Matthew Warshaw, a senior research manager at D3 Systems, which helped conduct the poll, said he didn’t think Iraqis were any less likely to share their true opinions with pollsters than Americans. “It’s a concern you run up against in Iowa or in Iraq,” he said. “But for the most part we’re asking questions that people want to give answers to. People want to have their voice heard.”
The greatest risk, he said, was the safety of the interviewers. Two pollsters for another Iraqi firm were recently killed because of their work.
The State Department report did not give a detailed methodology for its poll, which it said was carried out by an unnamed Iraqi polling firm. Lou Fintor, a spokesman for the U.S. Embassy in Baghdad, said he could not comment on the public opinion surveys.
The director of another Iraqi polling firm, who spoke on condition of anonymity because he feared being killed, said public opinion surveys he conducted last month showed that 80 percent of Iraqis who were questioned favored an immediate withdrawal. Eight-five percent of Sunnis in that poll supported an immediate withdrawal, a number virtually unchanged in the past two years, except for the two months after the Samarra bombing, when the number fell to about 70 percent, the poll director said.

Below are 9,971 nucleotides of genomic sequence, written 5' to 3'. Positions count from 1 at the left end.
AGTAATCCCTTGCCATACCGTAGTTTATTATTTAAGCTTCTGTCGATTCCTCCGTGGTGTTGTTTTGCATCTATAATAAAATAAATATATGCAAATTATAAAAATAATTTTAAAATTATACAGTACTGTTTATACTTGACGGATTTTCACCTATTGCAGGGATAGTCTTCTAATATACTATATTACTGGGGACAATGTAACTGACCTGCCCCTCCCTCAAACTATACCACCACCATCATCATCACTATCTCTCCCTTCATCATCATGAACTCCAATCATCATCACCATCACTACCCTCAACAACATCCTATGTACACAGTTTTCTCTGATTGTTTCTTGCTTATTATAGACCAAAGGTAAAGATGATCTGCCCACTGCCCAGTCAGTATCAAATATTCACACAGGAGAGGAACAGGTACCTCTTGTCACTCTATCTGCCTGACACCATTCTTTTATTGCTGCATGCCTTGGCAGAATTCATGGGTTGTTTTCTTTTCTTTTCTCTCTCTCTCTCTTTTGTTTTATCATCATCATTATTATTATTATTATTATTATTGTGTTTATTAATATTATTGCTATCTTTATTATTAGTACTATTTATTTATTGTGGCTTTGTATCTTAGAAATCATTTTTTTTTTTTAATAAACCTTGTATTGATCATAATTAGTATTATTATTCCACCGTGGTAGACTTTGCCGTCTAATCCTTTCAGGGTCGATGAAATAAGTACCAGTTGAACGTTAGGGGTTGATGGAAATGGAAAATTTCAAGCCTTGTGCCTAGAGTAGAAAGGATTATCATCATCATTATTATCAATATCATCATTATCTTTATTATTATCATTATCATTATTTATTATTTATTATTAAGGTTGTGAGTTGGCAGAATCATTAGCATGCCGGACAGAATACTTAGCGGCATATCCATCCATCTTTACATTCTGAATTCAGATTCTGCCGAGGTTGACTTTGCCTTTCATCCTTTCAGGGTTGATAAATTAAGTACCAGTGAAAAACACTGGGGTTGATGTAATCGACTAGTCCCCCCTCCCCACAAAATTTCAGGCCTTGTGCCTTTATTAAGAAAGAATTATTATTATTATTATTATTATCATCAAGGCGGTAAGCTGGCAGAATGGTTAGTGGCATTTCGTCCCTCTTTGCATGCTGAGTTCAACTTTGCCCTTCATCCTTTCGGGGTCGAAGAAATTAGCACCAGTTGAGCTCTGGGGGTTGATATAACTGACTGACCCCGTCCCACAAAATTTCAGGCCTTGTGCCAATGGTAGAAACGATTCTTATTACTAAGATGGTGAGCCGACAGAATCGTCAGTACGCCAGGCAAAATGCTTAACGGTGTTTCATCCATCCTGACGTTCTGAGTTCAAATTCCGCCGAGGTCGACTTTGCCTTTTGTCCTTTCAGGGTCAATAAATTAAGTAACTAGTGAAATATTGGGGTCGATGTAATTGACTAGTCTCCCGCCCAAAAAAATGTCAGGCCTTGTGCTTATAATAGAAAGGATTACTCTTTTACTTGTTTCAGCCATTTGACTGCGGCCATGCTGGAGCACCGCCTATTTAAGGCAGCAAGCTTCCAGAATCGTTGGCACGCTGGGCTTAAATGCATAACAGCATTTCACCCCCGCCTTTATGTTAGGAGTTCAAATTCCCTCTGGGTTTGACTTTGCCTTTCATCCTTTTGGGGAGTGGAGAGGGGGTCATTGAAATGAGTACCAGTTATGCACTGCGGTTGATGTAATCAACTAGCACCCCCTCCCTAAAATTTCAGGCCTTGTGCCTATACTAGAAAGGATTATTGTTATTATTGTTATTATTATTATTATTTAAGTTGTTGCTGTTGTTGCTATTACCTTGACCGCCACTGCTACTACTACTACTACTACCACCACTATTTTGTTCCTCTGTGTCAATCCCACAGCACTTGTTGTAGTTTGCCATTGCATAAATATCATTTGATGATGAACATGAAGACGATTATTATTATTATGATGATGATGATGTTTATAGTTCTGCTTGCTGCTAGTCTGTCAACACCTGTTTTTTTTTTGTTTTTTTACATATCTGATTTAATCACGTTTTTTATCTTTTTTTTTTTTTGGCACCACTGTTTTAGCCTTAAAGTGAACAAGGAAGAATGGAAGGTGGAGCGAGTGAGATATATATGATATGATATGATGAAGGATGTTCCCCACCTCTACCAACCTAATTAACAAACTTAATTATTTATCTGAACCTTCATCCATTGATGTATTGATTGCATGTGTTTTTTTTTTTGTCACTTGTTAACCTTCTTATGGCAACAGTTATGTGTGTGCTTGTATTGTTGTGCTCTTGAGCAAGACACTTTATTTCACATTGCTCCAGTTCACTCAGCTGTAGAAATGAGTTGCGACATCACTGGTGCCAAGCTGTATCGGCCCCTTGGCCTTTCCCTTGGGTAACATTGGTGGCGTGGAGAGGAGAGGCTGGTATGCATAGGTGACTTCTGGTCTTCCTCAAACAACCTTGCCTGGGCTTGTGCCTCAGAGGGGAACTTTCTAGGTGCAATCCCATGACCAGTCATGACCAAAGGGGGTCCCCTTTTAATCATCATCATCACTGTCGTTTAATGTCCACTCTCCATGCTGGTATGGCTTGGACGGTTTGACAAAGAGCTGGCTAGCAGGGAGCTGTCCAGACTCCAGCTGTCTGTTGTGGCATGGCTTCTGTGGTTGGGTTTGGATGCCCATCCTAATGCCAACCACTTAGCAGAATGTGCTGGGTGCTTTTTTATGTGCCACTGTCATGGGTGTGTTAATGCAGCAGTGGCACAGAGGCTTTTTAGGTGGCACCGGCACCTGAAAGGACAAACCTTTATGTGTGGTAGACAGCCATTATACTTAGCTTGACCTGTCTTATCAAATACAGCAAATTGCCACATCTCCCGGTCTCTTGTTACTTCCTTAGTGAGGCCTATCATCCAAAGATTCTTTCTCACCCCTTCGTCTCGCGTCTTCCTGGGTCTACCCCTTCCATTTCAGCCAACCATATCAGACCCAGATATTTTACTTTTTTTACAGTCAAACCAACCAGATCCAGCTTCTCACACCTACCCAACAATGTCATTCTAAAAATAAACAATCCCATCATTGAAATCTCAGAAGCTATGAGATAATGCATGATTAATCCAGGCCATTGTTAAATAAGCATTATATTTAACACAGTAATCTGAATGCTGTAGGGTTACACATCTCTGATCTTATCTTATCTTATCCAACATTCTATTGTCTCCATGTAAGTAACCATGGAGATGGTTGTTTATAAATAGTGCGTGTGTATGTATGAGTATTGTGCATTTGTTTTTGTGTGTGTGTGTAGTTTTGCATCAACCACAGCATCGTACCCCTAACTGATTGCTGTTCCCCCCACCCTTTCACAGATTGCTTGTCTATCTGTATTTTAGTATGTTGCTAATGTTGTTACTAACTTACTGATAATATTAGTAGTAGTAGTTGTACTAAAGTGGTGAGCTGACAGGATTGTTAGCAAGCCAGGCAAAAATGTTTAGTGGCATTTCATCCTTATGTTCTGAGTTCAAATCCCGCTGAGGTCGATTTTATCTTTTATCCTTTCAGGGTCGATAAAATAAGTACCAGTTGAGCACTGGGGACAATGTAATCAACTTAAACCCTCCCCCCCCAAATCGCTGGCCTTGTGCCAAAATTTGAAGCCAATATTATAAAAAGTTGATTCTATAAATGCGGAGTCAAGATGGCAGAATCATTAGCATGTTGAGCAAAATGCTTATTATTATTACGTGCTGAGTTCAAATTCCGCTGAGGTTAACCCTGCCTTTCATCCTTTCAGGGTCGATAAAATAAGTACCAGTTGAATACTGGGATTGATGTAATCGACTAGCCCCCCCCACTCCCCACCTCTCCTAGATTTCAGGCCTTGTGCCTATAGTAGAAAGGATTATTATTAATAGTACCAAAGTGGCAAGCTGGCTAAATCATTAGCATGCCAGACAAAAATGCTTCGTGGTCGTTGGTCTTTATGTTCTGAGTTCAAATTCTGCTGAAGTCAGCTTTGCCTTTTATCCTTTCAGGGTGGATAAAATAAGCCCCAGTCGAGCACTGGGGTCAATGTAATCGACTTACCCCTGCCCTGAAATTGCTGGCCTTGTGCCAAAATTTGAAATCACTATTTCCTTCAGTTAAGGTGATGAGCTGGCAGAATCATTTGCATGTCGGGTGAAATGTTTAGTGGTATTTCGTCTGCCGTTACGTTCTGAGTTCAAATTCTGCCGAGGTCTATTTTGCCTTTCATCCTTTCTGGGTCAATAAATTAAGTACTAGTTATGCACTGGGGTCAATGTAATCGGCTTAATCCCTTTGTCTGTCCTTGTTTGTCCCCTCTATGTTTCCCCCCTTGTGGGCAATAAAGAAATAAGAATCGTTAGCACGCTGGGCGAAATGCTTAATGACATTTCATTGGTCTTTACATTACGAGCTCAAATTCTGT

“The very fact that there is such a low support for American forces has to do with the American failure to do basically anything for Iraqis,” said Mansoor Moaddel, a professor of sociology at Eastern Michigan University, who commissioned a poll earlier this year that also found widespread support for a withdrawal. “It’s part of human nature. People respect authority and power. But the U.S. so far has been unable to establish any real authority.”